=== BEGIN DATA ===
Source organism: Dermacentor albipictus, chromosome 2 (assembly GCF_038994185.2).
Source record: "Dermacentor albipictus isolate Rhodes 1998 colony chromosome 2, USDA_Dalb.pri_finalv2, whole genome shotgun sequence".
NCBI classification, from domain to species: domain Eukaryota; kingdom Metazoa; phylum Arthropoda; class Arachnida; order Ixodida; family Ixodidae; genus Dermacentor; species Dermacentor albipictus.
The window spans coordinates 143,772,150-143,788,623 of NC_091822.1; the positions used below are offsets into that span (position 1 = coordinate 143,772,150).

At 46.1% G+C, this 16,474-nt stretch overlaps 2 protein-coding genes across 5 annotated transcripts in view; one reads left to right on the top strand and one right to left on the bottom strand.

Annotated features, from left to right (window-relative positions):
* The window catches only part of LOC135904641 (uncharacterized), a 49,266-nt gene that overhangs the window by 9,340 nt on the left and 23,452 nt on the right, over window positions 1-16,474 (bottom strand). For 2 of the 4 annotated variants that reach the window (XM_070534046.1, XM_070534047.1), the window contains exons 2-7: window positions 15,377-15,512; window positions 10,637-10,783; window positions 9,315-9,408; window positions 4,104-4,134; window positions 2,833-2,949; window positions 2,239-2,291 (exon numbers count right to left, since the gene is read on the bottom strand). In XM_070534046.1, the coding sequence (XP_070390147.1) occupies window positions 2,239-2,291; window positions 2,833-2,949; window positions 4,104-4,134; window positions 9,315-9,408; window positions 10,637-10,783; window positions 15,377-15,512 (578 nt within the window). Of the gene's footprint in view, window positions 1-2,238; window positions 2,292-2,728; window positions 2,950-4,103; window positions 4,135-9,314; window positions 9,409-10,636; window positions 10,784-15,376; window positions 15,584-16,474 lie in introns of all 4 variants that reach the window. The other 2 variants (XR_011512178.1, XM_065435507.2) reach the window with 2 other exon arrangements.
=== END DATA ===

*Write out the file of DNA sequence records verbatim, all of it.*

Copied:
Source organism: Dermacentor albipictus, chromosome 2 (assembly GCF_038994185.2).
Source record: "Dermacentor albipictus isolate Rhodes 1998 colony chromosome 2, USDA_Dalb.pri_finalv2, whole genome shotgun sequence".
NCBI classification, from domain to species: domain Eukaryota; kingdom Metazoa; phylum Arthropoda; class Arachnida; order Ixodida; family Ixodidae; genus Dermacentor; species Dermacentor albipictus.
The window spans coordinates 143,772,150-143,788,623 of NC_091822.1; the positions used below are offsets into that span (position 1 = coordinate 143,772,150).

At 46.1% G+C, this 16,474-nt stretch overlaps 2 protein-coding genes across 5 annotated transcripts in view; one reads left to right on the top strand and one right to left on the bottom strand.

Annotated features, from left to right (window-relative positions):
* The window catches only part of LOC135904641 (uncharacterized), a 49,266-nt gene that overhangs the window by 9,340 nt on the left and 23,452 nt on the right, over window positions 1-16,474 (bottom strand). For 2 of the 4 annotated variants that reach the window (XM_070534046.1, XM_070534047.1), the window contains exons 2-7: window positions 15,377-15,512; window positions 10,637-10,783; window positions 9,315-9,408; window positions 4,104-4,134; window positions 2,833-2,949; window positions 2,239-2,291 (exon numbers count right to left, since the gene is read on the bottom strand). In XM_070534046.1, the coding sequence (XP_070390147.1) occupies window positions 2,239-2,291; window positions 2,833-2,949; window positions 4,104-4,134; window positions 9,315-9,408; window positions 10,637-10,783; window positions 15,377-15,512 (578 nt within the window). Of the gene's footprint in view, window positions 1-2,238; window positions 2,292-2,728; window positions 2,950-4,103; window positions 4,135-9,314; window positions 9,409-10,636; window positions 10,784-15,376; window positions 15,584-16,474 lie in introns of all 4 variants that reach the window. The other 2 variants (XR_011512178.1, XM_065435507.2) reach the window with 2 other exon arrangements.